### Table 5: General rules

1989

"... In PAGE 14: ... general rules for (higher order) intuitionistic logic, where variables range over values, while terms denotes computations (see Table5 for the most relevant rules)10 the basic inference rules for computational models (see Table 6) the inference rules for product types (see Table 7) the inference rules for functional types (see Table 8) Remark 4.1 A comparison among c-, v- and p-calculus shows that: the v-calculus proves less equivalences between -terms, e.... ..."

Cited by 369

### Table 5: General rules

1989

"... In PAGE 14: ... general rules for (higher order) intuitionistic logic, where variables range over values, while terms denotes computations (see Table5 for the most relevant rules)10 the basic inference rules for computational models (see Table 6) the inference rules for product types (see Table 7) the inference rules for functional types (see Table 8) Remark 4.1 A comparison among c-, v- and p-calculus shows that: the v-calculus proves less equivalences between -terms, e.... ..."

Cited by 369

### Table 1 PHB mapping restriction rules Application Rule 1 Rule 2 Rule 3 Rule 4

2001

"... In PAGE 3: ... The PHB mapping management active policies are local to each PoP, selecting the most important connections that can use the higher priority traffic classes, and downgrading the least important ones, according to the network load. Table1 shows four possible restriction rules. Rule 1 makes no restriction.... ..."

Cited by 4

### Table 7: Partially Compressed Decision Table Rules

1997

"... In PAGE 25: ... As an example of the difference, consider a cost minimization problem where the knowledge source is a decision table. For illustration purposes, let us use the simple decision table depicted in Table7 . A joint approach such as [MM78] can use this decision table to find the optimal solution.... In PAGE 25: ... A separate approach requires that decision table reveal all possible compressed rules. Table7 is only partially compressed because it is missing a compressed rule1: I1=F, I2=F, I3=- (dash). The search space is larger for partially compressed decision tables because missing or implied rules must be discovered in the search process, but the knowledge source is easier to generate.... ..."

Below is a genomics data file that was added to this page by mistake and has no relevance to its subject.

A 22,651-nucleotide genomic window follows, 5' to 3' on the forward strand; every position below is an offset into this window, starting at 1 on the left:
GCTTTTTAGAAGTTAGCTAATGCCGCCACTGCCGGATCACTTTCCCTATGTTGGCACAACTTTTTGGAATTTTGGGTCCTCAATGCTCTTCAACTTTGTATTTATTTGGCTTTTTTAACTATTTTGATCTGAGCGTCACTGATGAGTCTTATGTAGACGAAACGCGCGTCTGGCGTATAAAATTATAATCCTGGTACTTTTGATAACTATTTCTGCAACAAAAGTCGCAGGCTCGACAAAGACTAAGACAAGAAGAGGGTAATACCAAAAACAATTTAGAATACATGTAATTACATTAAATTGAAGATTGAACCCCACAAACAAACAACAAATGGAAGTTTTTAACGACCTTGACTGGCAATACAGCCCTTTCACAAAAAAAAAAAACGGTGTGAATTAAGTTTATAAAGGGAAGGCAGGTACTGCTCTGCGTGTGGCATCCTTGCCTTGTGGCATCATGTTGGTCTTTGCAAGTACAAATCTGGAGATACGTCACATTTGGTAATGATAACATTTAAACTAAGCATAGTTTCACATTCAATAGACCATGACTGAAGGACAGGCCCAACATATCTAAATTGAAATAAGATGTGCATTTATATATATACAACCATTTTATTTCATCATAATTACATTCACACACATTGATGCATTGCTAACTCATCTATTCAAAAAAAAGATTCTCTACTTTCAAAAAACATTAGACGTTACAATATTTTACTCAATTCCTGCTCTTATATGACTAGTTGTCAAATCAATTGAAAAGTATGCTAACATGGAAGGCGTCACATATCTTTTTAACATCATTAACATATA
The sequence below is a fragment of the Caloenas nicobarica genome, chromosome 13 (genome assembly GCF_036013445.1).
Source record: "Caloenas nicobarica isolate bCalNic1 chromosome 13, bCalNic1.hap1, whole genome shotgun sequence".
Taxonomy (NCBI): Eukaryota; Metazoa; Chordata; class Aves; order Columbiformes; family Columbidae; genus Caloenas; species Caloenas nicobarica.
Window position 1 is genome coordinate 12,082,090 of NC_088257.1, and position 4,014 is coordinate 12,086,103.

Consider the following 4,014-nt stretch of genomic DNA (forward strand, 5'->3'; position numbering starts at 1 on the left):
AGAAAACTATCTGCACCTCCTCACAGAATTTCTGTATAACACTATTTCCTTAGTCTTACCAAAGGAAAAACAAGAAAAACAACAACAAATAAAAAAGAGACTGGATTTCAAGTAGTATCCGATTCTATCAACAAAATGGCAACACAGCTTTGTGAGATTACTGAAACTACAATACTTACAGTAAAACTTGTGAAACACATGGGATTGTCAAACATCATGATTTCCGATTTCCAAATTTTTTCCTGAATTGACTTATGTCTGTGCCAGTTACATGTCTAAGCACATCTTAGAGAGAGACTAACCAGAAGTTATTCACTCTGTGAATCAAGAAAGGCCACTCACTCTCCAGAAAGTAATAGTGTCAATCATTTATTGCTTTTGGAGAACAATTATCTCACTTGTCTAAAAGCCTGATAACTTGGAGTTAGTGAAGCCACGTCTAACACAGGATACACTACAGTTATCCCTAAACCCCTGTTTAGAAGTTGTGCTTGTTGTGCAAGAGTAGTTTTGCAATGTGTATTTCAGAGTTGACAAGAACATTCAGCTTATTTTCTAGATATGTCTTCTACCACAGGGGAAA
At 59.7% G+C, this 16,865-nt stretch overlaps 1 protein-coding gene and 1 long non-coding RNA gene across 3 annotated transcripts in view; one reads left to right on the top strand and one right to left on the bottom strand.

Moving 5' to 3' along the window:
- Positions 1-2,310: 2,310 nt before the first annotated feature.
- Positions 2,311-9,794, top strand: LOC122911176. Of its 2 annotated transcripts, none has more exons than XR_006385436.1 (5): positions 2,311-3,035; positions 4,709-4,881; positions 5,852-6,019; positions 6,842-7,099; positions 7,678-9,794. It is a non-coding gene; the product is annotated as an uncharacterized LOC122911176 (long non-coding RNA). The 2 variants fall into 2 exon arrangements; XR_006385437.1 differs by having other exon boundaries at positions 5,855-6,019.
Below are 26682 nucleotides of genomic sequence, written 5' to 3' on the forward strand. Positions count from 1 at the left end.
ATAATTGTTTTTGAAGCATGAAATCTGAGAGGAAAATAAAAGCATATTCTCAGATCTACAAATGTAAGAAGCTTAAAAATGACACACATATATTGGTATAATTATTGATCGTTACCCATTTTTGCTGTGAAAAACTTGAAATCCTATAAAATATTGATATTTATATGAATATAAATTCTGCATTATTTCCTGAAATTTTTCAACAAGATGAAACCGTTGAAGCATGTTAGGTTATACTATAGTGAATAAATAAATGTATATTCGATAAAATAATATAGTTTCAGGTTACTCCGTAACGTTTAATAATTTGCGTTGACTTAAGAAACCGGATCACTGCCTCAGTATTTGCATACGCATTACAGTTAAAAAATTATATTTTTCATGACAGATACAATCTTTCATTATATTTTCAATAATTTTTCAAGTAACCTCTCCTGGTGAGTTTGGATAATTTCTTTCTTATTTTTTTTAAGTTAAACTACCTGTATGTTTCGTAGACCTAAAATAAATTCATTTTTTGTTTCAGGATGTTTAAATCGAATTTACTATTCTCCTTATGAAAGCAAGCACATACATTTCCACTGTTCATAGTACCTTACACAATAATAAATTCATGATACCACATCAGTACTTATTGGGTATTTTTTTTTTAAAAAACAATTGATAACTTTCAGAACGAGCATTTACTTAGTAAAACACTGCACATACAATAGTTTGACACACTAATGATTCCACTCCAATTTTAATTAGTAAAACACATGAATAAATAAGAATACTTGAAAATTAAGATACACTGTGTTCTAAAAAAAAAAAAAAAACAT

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### Table 9 Inference rules

1995

Cited by 258

### Table 4: Comparison in number of rules Datasets strong rules correlated rules

2004

"... In PAGE 5: ... The results are not presented in the table. Table4 shows the drastic reduction in rule number when the correlation measure is used to derive interesting rules. Under the second column in the table, the approximate num- ber of rules derived in the support-confidence framework are given.... ..."

Cited by 2

### Table 6: General Inference Rules

1991

"... In PAGE 12: ...7 Given a signature for the programming language, let be the signature for the metalanguage with the same base types and a function p: 1 ! T 2 for each command p: 1 * 2 in . The translation from programs over to terms over is de ned by induction on raw programs: x [x]T (let x1(e1 in e2) (letT x1(e1 in e2 ) p(e1) (letT x(e1 in p(x)) [e] [e ]T (e) (letT x(e in x) The inference rules for deriving equivalence and existence assertions of the simple programming language can be partitioned as follows: general rules (see Table6 ) for terms denoting computations, but with variables ranging over values; these rules replace those of Table 2 for many sorted monadic equational logic rules capturing the properties of type- and term-constructors (see Table 7) after interpretation of the programming language; these rules replace the additional rules for the metalanguage given in Table 4.... ..."

Cited by 585

### Table 10: Inference Rules of the Metalanguage

1991

"... In PAGE 18: ...7 (metalanguage) An interpretation [[ ]] of the metalanguage in a category C with terminal object !A: A ! 1, binary products A1;A2 i : A1 A2 ! Ai and a strong monad (T; ; ; t) is parametric in an interpretation of the symbols in the signature and is de ned by induction on the derivation of well-formedness for types (see Table 8), terms and equations (see Table 9). Finite products A1;:::;An i : A1 : : : An ! Ai used to interpret contexts and variables are de ned by induction on n: 0 A1 : : : A0 = 1 n + 1 A1 : : : An+1 = (A1 : : : An) An+1 { A1;:::;An+1 n+1 = (A1 ::: An);An+1 2 { A1;:::;An+1 i = (A1 ::: An);An+1 1 ; A1;:::;An i The inference rules for the metalanguage (see Table10 ) are divided into three groups: general rules for many sorted equational logic rules for nite products rules for T... ..."

Cited by 585